The BFOQ exception of Title VII permits employers to hire employees considering national origin as a requirement, where it is "reasonably necessary to the normal operation of that particular business or enterprise."10  The Supreme Court has held that the defense is "written narrowly," and therefore should be construed narrowly.11  It seems clear that the BFOQ exception of Title VII would permit an employer to refuse to hire an individual whose national origin causes him or her to be unable to obtain a proper export license. Despite the EEOC Guidance, it is not so clear that the BFOQ defense would permit an employer to refuse to hire an individual based on their national origin based on the mere possibility that obtaining a license would be difficult or costly. However, faced with hard evidence of this, the Guidance may support invoking this defense.

IRCA's Proviso

IRCA prohibits employers from, among other things, making hiring and termination decisions based on a person's national origin and citizenship. IRCA prohibits national origin discrimination against any individual other than an unauthorized alien. However, aliens who are not permanent residents, temporary residents, or refugees or asylees, with or without employment authorization, are not protected by IRCA's citizenship discrimination provisions.

Moreover, it is not an unfair practice under IRCA for an employer to prefer "to hire, recruit or refer an individual who is a citizen or national of the United States over another individual who is an alien if the two individuals are equally qualified." IRCA Regulations, 8 C.F.R. §1324(b)(a)(4).

Hence, it appears that IRCA would not require an employer to seek a license for a non-citizen applicant.


Neither Title VII nor IRCA requires an employer to hire someone who is not able to perform the functions of the job. Nor do these laws require that an employer provide an accommodation for such employees. To prove hiring discrimination based on circumstantial evidence under Title VII, the applicant must prove, among other things, that she was qualified for the position in question.

Moreover, an employer is not required to sponsor a foreign person for a work visa or an export license, so it may be extrapolated that an employer may legitimately reject a foreign national applicant if the nature of the employment would require an export license.12

Thus, the intersection of discrimination and deemed-export laws presents affected employers with a dilemma: Complying with the deemed export laws requires that they make inquiries concerning national origin and citizenship, and possibly exposing them to liability under civil rights laws. While it is not settled whether an employer may avoid the entire imbroglio by declining to offer security-sensitive jobs to individuals of certain national origin or citizenship, rather than seeking a license, some precedent appears to support this practice. An employer should consult with experienced employment counsel prior to making this decision; and, as the EEOC has said, an analysis of whether Title VII is implicated requires a fact-specific analysis.

Philip M. Berkowitz is a partner and U.S. cochair of Littler Mendelson's international law practice; he is based in the New York City office.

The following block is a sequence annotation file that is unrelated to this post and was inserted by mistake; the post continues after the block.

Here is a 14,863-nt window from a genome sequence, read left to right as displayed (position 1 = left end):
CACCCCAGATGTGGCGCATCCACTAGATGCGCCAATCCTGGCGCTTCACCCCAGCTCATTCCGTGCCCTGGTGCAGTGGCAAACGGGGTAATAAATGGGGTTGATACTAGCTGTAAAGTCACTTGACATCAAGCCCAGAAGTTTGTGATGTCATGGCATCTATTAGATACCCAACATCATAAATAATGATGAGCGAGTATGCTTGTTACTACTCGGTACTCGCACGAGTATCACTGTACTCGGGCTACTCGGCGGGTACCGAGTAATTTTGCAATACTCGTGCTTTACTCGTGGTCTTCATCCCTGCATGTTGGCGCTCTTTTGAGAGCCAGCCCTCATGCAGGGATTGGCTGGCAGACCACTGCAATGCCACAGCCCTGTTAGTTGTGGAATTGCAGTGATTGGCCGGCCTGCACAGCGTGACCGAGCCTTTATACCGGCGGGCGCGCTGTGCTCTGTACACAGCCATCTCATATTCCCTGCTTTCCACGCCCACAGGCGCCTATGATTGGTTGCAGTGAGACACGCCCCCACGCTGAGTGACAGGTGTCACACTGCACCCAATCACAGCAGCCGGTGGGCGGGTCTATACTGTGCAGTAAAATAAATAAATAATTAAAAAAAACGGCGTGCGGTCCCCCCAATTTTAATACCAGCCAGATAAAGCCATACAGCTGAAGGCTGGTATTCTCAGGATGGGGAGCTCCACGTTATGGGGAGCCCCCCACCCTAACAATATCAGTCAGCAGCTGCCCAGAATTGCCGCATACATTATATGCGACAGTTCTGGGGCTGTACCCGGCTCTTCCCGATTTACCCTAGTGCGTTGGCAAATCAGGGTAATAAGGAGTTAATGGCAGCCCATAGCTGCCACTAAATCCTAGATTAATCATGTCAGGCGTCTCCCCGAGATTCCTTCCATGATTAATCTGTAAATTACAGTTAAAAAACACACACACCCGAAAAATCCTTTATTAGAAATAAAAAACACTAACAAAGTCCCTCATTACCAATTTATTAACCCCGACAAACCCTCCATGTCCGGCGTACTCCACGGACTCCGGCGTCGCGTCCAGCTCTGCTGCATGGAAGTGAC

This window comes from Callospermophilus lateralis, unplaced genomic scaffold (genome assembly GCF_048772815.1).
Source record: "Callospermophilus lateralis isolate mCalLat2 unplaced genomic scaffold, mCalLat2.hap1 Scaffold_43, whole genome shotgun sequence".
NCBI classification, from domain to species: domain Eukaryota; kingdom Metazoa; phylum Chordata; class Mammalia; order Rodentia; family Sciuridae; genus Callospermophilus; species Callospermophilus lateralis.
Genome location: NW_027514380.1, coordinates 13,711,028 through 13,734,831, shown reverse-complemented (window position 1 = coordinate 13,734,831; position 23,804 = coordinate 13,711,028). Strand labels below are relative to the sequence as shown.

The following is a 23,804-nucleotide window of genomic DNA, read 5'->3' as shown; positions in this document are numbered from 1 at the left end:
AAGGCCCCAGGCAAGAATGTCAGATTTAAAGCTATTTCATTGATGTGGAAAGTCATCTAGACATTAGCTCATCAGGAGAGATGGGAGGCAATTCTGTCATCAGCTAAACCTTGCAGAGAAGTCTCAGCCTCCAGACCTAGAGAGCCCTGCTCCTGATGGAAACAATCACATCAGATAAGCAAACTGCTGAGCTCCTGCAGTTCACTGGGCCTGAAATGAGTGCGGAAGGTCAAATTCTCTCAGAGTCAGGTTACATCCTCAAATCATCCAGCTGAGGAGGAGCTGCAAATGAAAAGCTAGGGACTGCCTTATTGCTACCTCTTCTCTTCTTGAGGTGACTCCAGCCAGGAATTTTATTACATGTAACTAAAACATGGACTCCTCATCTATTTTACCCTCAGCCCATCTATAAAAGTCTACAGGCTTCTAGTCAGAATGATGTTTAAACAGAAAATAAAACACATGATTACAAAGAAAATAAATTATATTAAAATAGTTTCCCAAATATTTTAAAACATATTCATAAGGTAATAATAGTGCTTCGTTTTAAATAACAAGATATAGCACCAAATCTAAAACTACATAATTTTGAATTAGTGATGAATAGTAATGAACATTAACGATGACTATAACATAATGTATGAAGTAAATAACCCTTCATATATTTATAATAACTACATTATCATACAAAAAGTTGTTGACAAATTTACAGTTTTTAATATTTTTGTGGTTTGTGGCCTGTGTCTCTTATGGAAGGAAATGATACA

1. The restriction, however, "does not apply to persons lawfully admitted for permanent residence in the United States and does not apply to persons who are protected individuals under the Immigration and Naturalization Act (8 U.S.C. 1324b(a)(3)."

2. 22 U.S.C. §2778; see also 22 C.F.R. §120.1(a)(1) (discussing authority for regulations).

3. "Foreign person" means "any natural person who is not a lawful permanent resident as defined by 8 U.S.C. 1101(a)(20) or who is not a protected individual as defined by 8 U.S.C. 1324b(a)(3) [the Immigration and Naturalization Act]." In other words, "foreign nationals who have been granted [H-1B] visas and other work authorizations," including student visas and fiancé visas, may lawfully be employed within the United States; however, their presence in certain positions may at the same time violate deemed export rules. See S. Sperino, "Complying with Export Laws Without Importing Discrimination Liability: An Attempt to Integrate Employment Discrimination Laws and the Deemed Export Rules," 52 St. Louis University Law Journal 375, 392-93 (2008) nn. 20 and 21 (hereafter cited as Sperino).

4. Department of Commerce, "Revisions and Clarification of Deemed Export Related Regulatory Requirements," 71 Federal Register 30840, 30841 (May 31, 2006). ??

5.  http://www.treasury.gov/about/organizational-structure/offices/Pages/Office-of-Foreign-Assets-Control.aspx.

6. 42 U.S.C. §2000e-2(g)

7.  http://www.eeoc.gov/policy/docs/national_security_exemption.html.

8. EEOC Policy Guidance on the Use of the National Security Exception Contained in §703 of Title VII of the Civil Rights Act of

1964; see also Sperino at 392-93.

9. Citing  Department of Navy v. Egan, 108 S. Ct. 818, 824 (1988).

10. 42 U.S.C. §2000e-2(e).

11.  International Union, United Auto., Aerospace and Agr. Implement Workers of America, UAW v. Johnson Controls, 499 U.S.

187, 201 (1991).

12. See, e.g., US DOJ Office of Special Counsel, Civil Rights Division, Technical Assistance Letter, June 29, 2010 ("decisions not to hire individuals based solely on the need for visa sponsorship or their need for a written employer submission to USCIS, either currently or in the future, would generally not be actionable under the INA's anti-discrimination provision"); U.S. Department of State, Directorate of Defense Trade Controls, "Licensing of Foreign Persons Employed by a U.S. Person

—UPDATED" (July 18, 2012) ("[arms export licensing law] does not…impose requirements on U.S. companies concerning the recruitment, selection, employment, promotion or retention of a foreign person").

Philip M. Berkowitz is a shareholder and U.S. co-chair of Littler’s International Law Practice Group. He is based in the firm’s New York City office.​ This article is reprinted with permission from the July 11, 2013 issue of the New York Law Journal. © ALM Media Properties, LLC. Further duplication without permission is prohibited. All rights reserved.